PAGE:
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Lessons Learned from Building a Terabyte Digital Video Library
February 1999 (vol. 32 no. 2)
pp. 66-73

The Informedia Project at Carnegie Mellon University has created a terabyte digital video library in which automatically derived descriptors for the video are used for indexing, segmenting, and accessing the library contents. Begun in 1994, the project presented numerous challenges for library creation and deployment, valuable information covered in this article. The authors, developers of the project at Carnegie Mellon University, addressed these challenges by automatically extracting information from digitized video, creating interfaces that allowed users to search for and retrieve videos based on extracted information, and validating the system through user testbeds. Through speech, image, and natural language processing, the Informedia Project has demonstrated that previously inaccessible data can be derived automatically and used to describe and index video segments.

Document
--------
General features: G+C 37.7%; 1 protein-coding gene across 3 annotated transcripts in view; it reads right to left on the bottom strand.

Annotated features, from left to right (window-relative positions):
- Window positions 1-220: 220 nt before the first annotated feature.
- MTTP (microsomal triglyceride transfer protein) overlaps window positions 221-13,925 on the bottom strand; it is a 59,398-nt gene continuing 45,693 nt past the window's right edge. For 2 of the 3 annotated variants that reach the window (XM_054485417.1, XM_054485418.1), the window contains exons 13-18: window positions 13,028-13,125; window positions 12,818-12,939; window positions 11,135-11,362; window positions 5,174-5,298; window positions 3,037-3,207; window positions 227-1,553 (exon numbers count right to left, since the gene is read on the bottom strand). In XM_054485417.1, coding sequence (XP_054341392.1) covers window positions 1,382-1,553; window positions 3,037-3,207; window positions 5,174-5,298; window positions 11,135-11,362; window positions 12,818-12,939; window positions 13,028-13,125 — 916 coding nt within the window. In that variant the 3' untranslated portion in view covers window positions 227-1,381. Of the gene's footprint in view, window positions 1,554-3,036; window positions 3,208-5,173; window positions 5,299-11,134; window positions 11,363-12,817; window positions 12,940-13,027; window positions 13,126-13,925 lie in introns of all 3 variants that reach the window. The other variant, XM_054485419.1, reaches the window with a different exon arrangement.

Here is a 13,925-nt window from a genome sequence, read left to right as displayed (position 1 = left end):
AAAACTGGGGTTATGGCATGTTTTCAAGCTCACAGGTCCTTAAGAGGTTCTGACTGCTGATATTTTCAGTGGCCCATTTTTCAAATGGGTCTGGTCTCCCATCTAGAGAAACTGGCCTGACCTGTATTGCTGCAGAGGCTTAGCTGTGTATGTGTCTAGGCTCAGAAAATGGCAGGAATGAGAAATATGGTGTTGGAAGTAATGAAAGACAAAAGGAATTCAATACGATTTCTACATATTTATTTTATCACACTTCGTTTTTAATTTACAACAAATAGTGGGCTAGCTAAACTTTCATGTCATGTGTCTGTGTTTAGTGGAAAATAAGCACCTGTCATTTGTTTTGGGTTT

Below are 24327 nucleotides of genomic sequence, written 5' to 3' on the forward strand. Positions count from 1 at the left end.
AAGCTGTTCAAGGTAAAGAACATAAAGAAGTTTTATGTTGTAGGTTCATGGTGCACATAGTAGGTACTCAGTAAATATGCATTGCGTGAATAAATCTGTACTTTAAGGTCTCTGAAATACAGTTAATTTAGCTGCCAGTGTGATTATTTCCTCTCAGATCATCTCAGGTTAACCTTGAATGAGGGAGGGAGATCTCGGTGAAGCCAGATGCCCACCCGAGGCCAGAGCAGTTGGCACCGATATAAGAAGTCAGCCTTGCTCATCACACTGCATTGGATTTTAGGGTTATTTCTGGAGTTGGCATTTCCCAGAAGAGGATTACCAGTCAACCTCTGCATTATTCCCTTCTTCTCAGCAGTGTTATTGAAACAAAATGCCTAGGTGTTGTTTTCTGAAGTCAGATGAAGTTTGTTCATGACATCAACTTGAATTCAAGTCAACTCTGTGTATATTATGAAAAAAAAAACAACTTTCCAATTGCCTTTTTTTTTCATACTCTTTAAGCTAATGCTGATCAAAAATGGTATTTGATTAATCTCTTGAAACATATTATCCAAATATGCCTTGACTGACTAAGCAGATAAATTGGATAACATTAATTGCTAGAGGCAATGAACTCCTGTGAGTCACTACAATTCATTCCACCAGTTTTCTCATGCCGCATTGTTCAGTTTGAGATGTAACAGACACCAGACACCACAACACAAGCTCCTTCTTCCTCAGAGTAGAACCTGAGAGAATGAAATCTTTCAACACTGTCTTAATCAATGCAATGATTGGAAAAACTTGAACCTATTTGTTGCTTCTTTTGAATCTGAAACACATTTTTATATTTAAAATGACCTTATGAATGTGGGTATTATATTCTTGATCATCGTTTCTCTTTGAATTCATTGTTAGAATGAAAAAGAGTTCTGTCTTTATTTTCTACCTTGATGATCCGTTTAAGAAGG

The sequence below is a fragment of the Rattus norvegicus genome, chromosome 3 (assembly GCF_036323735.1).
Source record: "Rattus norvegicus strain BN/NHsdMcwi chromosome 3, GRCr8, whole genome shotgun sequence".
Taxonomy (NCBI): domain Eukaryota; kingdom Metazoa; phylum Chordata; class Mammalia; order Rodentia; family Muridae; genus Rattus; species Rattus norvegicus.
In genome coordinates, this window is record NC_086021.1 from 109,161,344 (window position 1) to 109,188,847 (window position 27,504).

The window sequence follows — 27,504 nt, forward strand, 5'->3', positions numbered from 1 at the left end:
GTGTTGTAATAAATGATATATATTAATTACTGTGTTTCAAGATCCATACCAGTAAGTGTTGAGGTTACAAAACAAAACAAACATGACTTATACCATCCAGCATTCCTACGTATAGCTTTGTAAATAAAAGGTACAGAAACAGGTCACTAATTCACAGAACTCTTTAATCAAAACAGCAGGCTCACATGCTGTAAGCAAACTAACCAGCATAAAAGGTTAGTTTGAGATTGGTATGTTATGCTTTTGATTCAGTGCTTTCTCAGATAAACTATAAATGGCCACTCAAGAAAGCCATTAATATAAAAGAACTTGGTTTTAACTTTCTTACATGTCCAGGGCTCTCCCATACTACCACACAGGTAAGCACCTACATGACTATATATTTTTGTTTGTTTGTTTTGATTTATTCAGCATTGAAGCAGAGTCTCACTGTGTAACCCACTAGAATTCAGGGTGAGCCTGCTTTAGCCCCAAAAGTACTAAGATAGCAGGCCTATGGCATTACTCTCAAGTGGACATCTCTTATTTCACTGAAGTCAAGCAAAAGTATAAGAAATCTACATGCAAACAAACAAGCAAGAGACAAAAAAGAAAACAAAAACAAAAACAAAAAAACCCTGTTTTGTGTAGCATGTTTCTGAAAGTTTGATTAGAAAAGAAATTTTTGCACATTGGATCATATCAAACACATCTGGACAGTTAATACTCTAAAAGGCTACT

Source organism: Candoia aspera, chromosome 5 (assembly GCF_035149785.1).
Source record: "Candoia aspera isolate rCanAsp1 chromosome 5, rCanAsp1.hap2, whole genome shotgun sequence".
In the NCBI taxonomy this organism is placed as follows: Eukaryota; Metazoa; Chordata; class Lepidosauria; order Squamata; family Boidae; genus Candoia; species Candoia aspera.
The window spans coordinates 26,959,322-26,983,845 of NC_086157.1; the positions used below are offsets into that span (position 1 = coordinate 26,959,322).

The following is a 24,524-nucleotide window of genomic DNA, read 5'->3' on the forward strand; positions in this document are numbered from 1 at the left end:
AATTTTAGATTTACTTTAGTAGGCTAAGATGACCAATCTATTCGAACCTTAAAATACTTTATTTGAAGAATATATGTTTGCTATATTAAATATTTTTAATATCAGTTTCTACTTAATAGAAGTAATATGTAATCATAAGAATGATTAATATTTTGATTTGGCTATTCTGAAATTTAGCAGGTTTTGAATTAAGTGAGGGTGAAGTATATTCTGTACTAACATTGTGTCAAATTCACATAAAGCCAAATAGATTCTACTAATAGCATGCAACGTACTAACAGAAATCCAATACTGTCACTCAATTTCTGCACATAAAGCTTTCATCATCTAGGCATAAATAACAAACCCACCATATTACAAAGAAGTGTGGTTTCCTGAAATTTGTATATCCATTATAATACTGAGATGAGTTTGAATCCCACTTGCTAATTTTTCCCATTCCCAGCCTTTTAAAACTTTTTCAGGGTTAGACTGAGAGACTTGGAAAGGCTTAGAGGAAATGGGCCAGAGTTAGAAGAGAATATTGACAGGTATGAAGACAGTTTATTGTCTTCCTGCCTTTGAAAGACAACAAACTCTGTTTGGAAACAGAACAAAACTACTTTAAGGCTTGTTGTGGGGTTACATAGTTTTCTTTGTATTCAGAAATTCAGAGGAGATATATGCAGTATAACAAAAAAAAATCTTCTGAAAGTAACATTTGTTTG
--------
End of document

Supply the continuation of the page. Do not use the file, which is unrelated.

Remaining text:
Citation:
Howard D. Wactlar, Michael G. Christel, Yihong Gong, Alexander G. Hauptmann, "Lessons Learned from Building a Terabyte Digital Video Library," Computer, vol. 32, no. 2, pp. 66-73, Feb. 1999, doi:10.1109/2.745722
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